Tuesday, March 24, 2015

On Libraries

I remember being raised by the library for large chunks of my childhood.  This is not a criticism of my parents in any way - they both did (and do) wonderful things for their children, and in all honesty?  The library was my preferred babysitter, one that I would pout about not getting to see.

Around first grade or so I snuck out of the children's area and started trawling the far more imposing shelves of the adult sections.  It's a bit of a laughable cliche to say that 'books are worlds', one used to try (and usually fail) to persuade a recalcitrant child into reading.  At the same time, what I learned growing up is that those three words are completely true: books are worlds.  Brushing my fingers along the spines of shelved books was like spotting a new planet through a telescope.  Pulling one down and reading the cover flaps was like sending a probe into the upper atmosphere.  And when I finally worked up the courage to read one...

... well, I remember telling my first grade speech therapist that I had just read my very first Stephen King book.  "Oh Mainn," I remember her saying, "please don't read those."  I readily agreed, and if I noticed her shock through my childish self-absorption, it's only because I was pretty shocked myself.  'The Long Walk' (review) is one of King's more existential horror novels, and it more than broadened my horizons; it shattered them.  Through that book I glimpsed hazy vistas of mortality and pain and sacrifice and the implacably uncaring nature of life.  After reading 'The Long Walk', I wanted nothing more than to return to my safe and comfortable world of fairy tales and easy adventures.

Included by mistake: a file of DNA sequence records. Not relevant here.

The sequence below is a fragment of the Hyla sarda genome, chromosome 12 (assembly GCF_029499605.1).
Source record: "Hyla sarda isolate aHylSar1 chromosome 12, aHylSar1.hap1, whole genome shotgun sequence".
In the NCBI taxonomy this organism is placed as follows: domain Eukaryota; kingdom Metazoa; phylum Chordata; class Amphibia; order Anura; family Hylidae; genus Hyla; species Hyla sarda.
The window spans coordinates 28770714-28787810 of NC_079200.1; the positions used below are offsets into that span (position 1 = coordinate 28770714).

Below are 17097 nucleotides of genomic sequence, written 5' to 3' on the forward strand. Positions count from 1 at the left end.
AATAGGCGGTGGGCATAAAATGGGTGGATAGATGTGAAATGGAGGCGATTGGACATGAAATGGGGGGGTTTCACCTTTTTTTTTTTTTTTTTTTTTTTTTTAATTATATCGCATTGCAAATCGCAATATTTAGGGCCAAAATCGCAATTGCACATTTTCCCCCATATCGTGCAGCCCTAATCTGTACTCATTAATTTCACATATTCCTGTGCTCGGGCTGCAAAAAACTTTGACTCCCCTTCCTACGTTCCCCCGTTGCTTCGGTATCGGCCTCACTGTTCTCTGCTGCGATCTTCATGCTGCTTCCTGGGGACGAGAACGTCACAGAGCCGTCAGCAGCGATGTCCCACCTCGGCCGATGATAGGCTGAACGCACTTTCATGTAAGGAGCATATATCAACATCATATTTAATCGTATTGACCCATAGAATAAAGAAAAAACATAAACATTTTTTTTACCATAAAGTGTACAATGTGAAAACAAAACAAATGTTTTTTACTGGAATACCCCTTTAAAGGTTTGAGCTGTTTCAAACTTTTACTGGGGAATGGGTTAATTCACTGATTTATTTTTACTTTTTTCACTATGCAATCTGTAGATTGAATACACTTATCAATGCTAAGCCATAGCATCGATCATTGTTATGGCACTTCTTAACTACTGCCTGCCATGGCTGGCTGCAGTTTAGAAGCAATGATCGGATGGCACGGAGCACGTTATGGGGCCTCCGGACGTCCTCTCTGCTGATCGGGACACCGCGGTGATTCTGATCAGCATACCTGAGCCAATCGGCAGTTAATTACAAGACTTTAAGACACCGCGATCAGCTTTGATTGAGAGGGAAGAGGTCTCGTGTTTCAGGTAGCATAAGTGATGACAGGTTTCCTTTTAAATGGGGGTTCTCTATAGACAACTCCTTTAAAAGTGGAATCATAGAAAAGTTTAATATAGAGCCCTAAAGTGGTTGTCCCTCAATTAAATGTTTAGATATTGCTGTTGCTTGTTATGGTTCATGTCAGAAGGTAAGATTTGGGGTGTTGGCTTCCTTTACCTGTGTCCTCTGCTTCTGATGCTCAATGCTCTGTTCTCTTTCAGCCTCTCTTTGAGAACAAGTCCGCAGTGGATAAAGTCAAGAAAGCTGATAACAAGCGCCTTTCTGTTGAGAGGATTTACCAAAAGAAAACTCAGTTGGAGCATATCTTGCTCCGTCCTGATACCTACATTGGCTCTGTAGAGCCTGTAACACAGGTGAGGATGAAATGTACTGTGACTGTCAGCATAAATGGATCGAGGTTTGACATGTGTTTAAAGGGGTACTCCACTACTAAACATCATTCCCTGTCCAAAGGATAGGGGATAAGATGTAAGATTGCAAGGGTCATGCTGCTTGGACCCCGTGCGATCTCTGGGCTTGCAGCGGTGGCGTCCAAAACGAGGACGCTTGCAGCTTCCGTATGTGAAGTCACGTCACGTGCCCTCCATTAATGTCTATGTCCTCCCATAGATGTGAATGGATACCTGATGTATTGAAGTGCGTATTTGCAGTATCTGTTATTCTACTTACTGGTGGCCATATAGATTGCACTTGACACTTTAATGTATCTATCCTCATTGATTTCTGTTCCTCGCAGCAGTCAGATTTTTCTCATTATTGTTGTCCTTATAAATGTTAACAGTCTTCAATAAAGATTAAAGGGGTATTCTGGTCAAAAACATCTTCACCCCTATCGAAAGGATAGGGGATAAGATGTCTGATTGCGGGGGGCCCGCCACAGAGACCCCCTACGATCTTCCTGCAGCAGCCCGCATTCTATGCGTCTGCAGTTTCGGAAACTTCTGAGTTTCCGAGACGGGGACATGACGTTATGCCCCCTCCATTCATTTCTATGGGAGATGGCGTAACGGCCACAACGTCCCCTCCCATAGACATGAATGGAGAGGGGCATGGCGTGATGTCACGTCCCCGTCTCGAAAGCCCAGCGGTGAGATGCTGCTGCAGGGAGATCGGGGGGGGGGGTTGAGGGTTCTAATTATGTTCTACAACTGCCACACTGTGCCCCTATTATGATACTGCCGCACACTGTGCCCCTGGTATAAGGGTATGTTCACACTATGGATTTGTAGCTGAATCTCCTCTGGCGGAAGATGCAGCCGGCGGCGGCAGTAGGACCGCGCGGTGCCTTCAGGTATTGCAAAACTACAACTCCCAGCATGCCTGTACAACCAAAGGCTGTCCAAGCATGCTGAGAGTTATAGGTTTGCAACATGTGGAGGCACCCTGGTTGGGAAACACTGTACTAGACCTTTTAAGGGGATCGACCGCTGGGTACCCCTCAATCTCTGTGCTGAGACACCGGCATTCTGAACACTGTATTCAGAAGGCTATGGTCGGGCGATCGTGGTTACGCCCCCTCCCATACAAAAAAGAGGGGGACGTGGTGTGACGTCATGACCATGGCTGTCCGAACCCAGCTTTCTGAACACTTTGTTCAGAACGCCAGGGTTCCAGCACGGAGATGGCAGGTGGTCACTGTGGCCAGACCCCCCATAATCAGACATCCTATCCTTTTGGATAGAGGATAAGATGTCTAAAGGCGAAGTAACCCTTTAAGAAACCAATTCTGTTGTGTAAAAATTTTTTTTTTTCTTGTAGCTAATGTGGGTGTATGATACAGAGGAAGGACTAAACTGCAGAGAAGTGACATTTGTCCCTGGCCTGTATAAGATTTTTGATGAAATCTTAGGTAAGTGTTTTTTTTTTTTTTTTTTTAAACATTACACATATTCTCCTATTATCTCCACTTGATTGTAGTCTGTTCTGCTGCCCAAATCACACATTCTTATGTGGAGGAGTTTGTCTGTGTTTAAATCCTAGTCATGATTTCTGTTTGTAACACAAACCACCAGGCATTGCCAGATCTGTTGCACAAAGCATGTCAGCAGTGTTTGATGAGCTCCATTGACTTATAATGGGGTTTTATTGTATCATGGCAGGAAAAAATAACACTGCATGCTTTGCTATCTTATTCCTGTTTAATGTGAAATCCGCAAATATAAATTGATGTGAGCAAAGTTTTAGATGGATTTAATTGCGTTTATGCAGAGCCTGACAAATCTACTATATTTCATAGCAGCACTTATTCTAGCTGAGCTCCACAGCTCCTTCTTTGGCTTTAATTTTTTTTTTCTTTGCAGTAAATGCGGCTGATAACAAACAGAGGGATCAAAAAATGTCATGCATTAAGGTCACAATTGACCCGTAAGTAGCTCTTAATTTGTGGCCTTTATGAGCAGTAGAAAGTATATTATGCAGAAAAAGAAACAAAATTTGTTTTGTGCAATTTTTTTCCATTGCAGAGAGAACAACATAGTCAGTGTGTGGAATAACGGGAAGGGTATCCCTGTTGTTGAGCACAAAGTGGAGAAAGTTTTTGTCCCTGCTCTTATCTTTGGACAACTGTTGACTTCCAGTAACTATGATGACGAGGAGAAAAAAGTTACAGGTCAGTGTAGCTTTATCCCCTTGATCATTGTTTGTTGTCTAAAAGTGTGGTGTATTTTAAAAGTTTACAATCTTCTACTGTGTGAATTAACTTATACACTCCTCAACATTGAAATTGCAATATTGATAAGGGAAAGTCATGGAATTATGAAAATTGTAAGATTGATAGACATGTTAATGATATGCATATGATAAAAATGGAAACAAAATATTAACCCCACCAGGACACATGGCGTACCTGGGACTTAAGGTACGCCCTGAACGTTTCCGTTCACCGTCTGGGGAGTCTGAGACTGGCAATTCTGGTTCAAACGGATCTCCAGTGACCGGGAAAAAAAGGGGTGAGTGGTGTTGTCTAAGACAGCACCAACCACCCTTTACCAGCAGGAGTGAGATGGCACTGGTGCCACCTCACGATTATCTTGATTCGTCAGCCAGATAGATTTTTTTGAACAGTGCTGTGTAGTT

Except a) I couldn't, and b) I didn't really want to.

I'll spare you the rest of my childhood, except to mention that whenever I was particularly disobedient as a child (this usually involved really not wanting to practice a musical instrument), my mother would threaten to take the library away from me, and I would throw a tantrum for a few minutes before giving in.

Fast forward 15 years or so.  As a freshly employed college graduate I was overcome by the high of having an income of my own for the first time in my life.  How did I waste my money?  I bought a laptop and a Playstation to play the newest Final Fantasy.  I bought a few DVDs.  And then I went to the bookstore and purchased whatever book I damned well felt like.

I marched out of that bookstore supremely self-satisfied.  I returned home to my new apartment, plopped down on my sleeping bag (did I mention that I didn't think it necessary to buy a bed?), started reading... and made a terrible discovery: the books I had picked were terrible.

What I hadn't realized is that although the library had taught me to love books, it hadn't taught me to be discerning about choosing them.  Taking a book home from a library is cost-free; if you make a mistake, just exchange the book the next time you're at the library.  The return policy at a bookstore is not always so forgiving.

And you know what?  I think that lack of discernment is great!  Books are worlds, and while it is easy and safe to visit and explore worlds that are all the same - and there's nothing wrong with wanting a comfort book - we don't broaden our horizons that way.  We don't grow, we don't change, we don't challenge ourselves.  And I think that's a bit of a shame.

I don't have a grand point here (just a desire to force myself to write a bit every single day), so I'll end somewhat anti-climatically with a few numbers.  In the past year I've checked out 89 items for myself from the library.  Assuming an average cost of $10, that's a savings of $890.  And the psychic savings for not having paid for the five or so books that I thought were terrible and did not finish?  Well, as they say in that old credit card commercial, that's priceless.

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